At the least, it’s a buzzword. At the most, it’s a completely transformed business.
Digital transformation has become a hot topic over the past few years, but in reality it’s been happening for at least the past 20.
Whether or not you like the term, the ideas behind it are still highly relevant; continually critiquing how you do business, becoming more collaborative and agile and taking a more experimentative approach, all in the pursuit of providing more value to your customers.
Before we delve into what it actually means to digitally transform, let’s talk about why it’s important.
It’s no heavily-held secret that in order to stay in business, you have to continue to stay competitive.
And that’s because the one constant in the world is change; economies change, teams change, suppliers change, people change, and so do their expectations.
And as these things change, so must we as businesses. As Benjamin Franklin aptly put it, albeit a bit bluntly:
“When you are finished changing, you are finished.”
This sentiment is reflected in a recent survey by McKinsey, showing that only 11% of the 1,140 business executives surveyed believe that their current business models will still be economically viable in 2023, with 64% saying their companies need to invest in building new, digitally-oriented businesses.
Furthermore, with the pressures of Coronavirus, this change has been accelerated even further as organisations scramble to understand how their business looks in a peri- and post-pandemic world.
If change is inevitable, the question then becomes, how do we manage it?
So, what is it?
At Flume, we define digital transformation as a step change in your organisation prioritising how it uses technology, it’s people and processes, to change the way you do business, in order to meet changing consumer expectations.
Change can be difficult to overcome for many organisations, which is often why many lag behind with their adoption of it. It takes bold leaders from within to champion this change. This can be extremely challenging, but those who are bold enough to overcome this inertia, will not just survive, but thrive.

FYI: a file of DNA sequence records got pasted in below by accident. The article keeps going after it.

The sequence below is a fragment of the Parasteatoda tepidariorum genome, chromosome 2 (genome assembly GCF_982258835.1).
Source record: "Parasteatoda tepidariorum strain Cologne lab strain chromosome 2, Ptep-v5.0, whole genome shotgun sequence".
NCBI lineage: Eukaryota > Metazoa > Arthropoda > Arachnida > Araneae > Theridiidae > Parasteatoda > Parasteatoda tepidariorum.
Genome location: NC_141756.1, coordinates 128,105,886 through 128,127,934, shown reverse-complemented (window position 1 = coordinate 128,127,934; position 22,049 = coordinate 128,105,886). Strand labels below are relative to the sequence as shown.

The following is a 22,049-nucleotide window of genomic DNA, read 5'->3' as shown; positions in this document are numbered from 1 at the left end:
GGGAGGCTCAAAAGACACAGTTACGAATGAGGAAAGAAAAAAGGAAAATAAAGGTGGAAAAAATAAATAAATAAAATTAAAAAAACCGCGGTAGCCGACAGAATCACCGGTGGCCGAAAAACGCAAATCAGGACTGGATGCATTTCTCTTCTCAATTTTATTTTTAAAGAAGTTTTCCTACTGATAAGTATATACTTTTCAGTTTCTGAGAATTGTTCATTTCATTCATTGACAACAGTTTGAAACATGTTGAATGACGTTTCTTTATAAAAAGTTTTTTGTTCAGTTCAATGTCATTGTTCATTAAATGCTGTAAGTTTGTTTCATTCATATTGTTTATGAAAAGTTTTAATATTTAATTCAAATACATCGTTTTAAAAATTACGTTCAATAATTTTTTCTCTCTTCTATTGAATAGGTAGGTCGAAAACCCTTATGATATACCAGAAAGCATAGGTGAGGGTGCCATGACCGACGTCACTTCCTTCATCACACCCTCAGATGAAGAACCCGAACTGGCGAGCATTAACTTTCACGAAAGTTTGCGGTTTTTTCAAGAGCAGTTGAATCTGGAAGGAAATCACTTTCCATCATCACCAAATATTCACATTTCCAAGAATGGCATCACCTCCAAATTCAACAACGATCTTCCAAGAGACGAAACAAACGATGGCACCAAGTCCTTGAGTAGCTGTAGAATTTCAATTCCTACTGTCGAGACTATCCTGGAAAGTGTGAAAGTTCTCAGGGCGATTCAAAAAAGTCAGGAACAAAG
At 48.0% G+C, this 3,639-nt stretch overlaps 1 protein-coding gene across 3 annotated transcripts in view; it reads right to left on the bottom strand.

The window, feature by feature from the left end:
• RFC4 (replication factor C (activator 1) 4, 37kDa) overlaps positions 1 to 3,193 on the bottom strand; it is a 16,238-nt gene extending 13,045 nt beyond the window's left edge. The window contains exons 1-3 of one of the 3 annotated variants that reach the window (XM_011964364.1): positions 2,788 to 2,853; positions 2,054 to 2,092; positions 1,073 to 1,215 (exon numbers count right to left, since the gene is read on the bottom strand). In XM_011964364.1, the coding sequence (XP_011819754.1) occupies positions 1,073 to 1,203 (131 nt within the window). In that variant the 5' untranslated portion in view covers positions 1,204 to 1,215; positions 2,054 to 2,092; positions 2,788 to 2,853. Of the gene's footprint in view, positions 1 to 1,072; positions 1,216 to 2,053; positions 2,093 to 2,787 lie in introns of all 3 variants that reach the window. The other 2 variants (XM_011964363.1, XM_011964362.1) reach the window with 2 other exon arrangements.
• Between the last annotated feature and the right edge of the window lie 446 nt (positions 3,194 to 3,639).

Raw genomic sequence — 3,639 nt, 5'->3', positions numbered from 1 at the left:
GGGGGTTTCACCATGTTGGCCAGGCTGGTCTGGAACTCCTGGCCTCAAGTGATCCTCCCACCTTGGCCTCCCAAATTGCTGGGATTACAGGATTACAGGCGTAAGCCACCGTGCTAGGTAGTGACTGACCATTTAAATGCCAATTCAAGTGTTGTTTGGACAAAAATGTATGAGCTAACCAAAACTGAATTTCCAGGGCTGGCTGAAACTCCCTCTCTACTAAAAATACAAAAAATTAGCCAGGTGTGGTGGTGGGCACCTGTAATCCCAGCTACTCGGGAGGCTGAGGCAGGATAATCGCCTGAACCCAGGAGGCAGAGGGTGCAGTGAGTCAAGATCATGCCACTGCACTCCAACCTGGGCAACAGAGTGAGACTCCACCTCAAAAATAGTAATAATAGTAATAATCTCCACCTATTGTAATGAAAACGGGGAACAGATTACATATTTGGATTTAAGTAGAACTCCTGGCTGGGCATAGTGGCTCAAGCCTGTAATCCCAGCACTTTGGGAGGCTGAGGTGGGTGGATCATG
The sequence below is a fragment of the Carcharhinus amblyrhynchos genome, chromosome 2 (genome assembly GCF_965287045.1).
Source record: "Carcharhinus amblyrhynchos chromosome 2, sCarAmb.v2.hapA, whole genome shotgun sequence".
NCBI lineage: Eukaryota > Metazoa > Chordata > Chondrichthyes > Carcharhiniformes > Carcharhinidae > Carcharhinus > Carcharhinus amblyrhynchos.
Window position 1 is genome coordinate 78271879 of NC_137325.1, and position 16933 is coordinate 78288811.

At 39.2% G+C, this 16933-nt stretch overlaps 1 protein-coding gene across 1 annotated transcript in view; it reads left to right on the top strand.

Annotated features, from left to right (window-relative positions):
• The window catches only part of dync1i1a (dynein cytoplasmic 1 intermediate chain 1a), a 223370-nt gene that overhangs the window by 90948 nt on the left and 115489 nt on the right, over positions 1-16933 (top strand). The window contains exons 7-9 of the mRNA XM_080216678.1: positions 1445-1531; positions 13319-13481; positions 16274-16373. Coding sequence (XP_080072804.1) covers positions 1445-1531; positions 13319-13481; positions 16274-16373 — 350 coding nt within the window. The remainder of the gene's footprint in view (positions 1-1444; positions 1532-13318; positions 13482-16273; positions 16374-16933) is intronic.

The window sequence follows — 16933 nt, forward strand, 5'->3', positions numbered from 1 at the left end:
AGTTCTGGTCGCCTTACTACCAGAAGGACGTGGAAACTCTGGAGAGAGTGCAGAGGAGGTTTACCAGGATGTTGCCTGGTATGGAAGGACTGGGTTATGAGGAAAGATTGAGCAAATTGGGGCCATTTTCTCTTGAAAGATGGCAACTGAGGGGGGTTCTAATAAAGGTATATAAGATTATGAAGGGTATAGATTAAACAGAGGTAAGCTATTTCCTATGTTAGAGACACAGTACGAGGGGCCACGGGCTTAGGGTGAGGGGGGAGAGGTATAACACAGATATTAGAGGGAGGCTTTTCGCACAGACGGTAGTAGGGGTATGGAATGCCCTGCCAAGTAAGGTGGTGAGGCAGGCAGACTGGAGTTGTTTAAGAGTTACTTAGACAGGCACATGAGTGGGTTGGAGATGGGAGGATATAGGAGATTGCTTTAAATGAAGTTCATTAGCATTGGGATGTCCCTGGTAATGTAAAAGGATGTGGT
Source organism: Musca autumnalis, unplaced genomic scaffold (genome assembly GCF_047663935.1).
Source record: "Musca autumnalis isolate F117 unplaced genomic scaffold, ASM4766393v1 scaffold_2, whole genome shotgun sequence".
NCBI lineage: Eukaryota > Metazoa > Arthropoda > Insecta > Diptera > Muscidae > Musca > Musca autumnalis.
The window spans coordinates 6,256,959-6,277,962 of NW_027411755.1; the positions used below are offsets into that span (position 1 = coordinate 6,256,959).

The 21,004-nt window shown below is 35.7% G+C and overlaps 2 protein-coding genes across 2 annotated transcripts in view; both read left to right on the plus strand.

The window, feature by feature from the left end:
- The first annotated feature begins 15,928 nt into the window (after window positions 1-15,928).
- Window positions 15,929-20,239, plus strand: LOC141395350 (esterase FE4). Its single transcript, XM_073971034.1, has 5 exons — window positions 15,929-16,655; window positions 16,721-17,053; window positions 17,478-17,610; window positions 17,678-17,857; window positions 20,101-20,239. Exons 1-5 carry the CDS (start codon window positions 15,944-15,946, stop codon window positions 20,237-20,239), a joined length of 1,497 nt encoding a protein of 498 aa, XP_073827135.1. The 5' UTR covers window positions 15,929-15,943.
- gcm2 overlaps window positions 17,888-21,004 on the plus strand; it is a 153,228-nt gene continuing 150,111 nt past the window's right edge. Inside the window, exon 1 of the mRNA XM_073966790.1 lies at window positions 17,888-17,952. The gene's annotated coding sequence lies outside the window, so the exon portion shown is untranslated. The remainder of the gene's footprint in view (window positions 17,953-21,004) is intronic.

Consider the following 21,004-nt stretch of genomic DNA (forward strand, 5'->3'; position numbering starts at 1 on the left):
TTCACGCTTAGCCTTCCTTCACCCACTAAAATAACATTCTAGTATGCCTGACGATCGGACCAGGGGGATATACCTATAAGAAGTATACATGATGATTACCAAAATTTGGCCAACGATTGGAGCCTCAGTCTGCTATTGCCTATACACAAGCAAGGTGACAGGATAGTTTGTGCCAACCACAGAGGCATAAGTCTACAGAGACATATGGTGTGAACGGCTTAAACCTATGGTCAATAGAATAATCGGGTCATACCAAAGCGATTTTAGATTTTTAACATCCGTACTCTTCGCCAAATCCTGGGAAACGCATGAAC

Putting this approach into practice can mean very different things between organisations. But, that’s kind of the point: your digital transformation strategy is unique to you, as it should be. The important thing is that you begin the journey.
Starting to think that you may need to change, but have no idea what that might look like? Read on to see how other organisations have transformed, remarkably.
We’ve had the good fortune of working with some really brave leaders on their journey of remarkable transformation.
Jarrett from the Samoa Observer has been able to transform the way that the people of Samoa get their news.
Johan and Vlad from MoleMap have raised the benchmark for patient care through a cutting-edge patient portal.
Sarah from Big Mouth is now connecting voice artists to businesses across the industry and the world, through automation.
Digital transformation has previously been thought of as something reserved for large businesses and corporations but it’s our belief and experience that there is a true opportunity for small and medium-sized businesses to take advantage of this approach as well. You can see the remarkable results above.
We at Flume want all organisations to be able to benefit from a transformed business so we’re publishing a series around what digital transformation is, what it means for your business and how you, too, can get started and achieve remarkable results. Sign up to our newsletter below or follow us on LinkedIn, Facebook on Instagram to be notified of this series as it unfolds.
Don't stop here...
Part 1 – What is digital transformation?
Part 2 – Adopting a mission of “customer centricity”
Part 3 – Going agile; slowing down so you can speed up
Part 4 – Technology and infrastructure; from the ground to the cloud